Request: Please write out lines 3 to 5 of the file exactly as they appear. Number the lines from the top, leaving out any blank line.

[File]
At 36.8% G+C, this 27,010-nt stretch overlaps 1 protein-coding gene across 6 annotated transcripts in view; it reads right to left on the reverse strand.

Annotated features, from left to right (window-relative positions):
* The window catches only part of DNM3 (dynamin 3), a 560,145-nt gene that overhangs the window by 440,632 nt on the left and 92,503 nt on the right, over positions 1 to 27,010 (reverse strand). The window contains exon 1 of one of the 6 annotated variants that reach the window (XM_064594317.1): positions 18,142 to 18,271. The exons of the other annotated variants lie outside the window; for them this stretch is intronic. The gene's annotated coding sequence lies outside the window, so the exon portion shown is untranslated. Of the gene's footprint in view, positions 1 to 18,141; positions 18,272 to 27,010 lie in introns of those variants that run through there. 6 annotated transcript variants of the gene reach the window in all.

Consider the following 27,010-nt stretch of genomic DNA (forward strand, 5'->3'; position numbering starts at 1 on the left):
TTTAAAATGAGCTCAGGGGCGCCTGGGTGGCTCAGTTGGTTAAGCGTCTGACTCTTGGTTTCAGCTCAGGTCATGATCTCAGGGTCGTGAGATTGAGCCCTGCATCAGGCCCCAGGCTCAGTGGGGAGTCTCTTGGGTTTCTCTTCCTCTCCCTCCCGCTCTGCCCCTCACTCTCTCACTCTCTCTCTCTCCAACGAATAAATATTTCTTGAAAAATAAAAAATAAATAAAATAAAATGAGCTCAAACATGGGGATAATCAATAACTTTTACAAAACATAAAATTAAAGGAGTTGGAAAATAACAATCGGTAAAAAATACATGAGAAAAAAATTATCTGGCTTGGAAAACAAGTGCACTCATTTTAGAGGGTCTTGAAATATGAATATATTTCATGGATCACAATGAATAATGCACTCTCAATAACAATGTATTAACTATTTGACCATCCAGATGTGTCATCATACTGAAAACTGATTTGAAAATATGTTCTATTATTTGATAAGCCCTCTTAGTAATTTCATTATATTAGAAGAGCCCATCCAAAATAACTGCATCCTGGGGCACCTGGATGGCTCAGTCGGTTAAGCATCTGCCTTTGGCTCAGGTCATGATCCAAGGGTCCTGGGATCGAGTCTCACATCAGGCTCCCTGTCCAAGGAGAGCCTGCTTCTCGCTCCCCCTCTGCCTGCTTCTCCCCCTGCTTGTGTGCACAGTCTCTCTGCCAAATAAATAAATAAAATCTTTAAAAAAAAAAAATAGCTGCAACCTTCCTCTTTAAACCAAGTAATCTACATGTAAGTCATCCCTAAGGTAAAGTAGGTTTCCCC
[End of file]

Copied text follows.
* The window catches only part of DNM3 (dynamin 3), a 560,145-nt gene that overhangs the window by 440,632 nt on the left and 92,503 nt on the right, over positions 1 to 27,010 (reverse strand). The window contains exon 1 of one of the 6 annotated variants that reach the window (XM_064594317.1): positions 18,142 to 18,271. The exons of the other annotated variants lie outside the window; for them this stretch is intronic. The gene's annotated coding sequence lies outside the window, so the exon portion shown is untranslated. Of the gene's footprint in view, positions 1 to 18,141; positions 18,272 to 27,010 lie in introns of those variants that run through there. 6 annotated transcript variants of the gene reach the window in all.

Consider the following 27,010-nt stretch of genomic DNA (forward strand, 5'->3'; position numbering starts at 1 on the left):
TTTAAAATGAGCTCAGGGGCGCCTGGGTGGCTCAGTTGGTTAAGCGTCTGACTCTTGGTTTCAGCTCAGGTCATGATCTCAGGGTCGTGAGATTGAGCCCTGCATCAGGCCCCAGGCTCAGTGGGGAGTCTCTTGGGTTTCTCTTCCTCTCCCTCCCGCTCTGCCCCTCACTCTCTCACTCTCTCTCTCTCCAACGAATAAATATTTCTTGAAAAATAAAAAATAAATAAAATAAAATGAGCTCAAACATGGGGATAATCAATAACTTTTACAAAACATAAAATTAAAGGAGTTGGAAAATAACAATCGGTAAAAAATACATGAGAAAAAAATTATCTGGCTTGGAAAACAAGTGCACTCATTTTAGAGGGTCTTGAAATATGAATATATTTCATGGATCACAATGAATAATGCACTCTCAATAACAATGTATTAACTATTTGACCATCCAGATGTGTCATCATACTGAAAACTGATTTGAAAATATGTTCTATTATTTGATAAGCCCTCTTAGTAATTTCATTATATTAGAAGAGCCCATCCAAAATAACTGCATCCTGGGGCACCTGGATGGCTCAGTCGGTTAAGCATCTGCCTTTGGCTCAGGTCATGATCCAAGGGTCCTGGGATCGAGTCTCACATCAGGCTCCCTGTCCAAGGAGAGCCTGCTTCTCGCTCCCCCTCTGCCTGCTTCTCCCCCTGCTTGTGTGCACAGTCTCTCTGCCAAATAAATAAATAAAATCTTTAAAAAAAAAAAATAGCTGCAACCTTCCTCTTTAAACCAAGTAATCTACATGTAAGTCATCCCTAAGGTAAAGTAGGTTTCCCC